5 things to know about hospitals' response to the US nursing shortage

Hospitals across the nation are increasingly investing in recruitment and retainment as they grapple with a nursing shortage, according to Reuters.

Here are five things to know.

1. Hospitals are offering various incentives to recruit and retain nurses. These include retention and signing bonuses, as well as other offerings such as higher pay and student loan repayment, according to the report. No-cost housing and career mentoring are also among hospitals' offerings.

2. Hospitals are investing more in "travel" nurses, who work for a temporary period of time, and foreign nurses, the report states. For instance, Reuters cites Charleston (W. Va.) Area Medical Center, which has doubled the amount it spends on travel nurses to $12 million compared to three years ago so the financially struggling hospital can continue operations.

3. Competition plays a role as well. Reuters, which interviewed more than 20 hospitals, notes rural hospitals are forced to offer higher pay and more benefits to stay competitive with metropolitan hospitals. The publication also notes hospitals must compete with clinics and insurance companies for staff.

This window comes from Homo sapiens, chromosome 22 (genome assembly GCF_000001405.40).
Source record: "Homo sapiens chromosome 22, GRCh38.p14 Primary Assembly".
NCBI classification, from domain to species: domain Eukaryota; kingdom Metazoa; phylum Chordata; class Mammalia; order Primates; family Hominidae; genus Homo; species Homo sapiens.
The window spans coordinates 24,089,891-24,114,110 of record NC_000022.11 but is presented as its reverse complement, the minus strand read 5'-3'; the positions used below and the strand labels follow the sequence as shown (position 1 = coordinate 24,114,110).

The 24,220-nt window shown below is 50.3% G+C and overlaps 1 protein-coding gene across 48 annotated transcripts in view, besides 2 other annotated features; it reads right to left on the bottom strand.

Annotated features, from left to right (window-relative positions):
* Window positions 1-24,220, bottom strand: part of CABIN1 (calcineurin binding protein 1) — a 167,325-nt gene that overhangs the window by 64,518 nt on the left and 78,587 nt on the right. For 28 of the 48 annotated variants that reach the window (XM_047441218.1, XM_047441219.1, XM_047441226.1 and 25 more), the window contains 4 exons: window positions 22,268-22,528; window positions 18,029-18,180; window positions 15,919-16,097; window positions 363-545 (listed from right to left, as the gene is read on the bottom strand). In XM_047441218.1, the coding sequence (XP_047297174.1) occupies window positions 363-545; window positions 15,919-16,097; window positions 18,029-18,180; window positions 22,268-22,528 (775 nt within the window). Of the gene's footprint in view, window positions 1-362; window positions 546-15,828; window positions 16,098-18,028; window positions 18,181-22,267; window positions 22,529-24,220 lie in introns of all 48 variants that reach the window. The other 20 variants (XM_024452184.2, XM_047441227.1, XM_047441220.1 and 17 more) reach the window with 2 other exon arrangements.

4. Hospitals' recruitment and retainment efforts come amid a nursing shortage. The Bureau of Labor Statistics projects employment of registered nurses nationwide will grow 16 percent by 2024, more than double the average growth rate of 7 percent for all occupations.

5. A number of factors contribute to the nursing shortage. Some cited by Reuters include the aging baby boomer population driving an increased need for medical services and more patients with complex medical conditions, as well as experienced nurses retiring.

Read the full Reuters report here.

 

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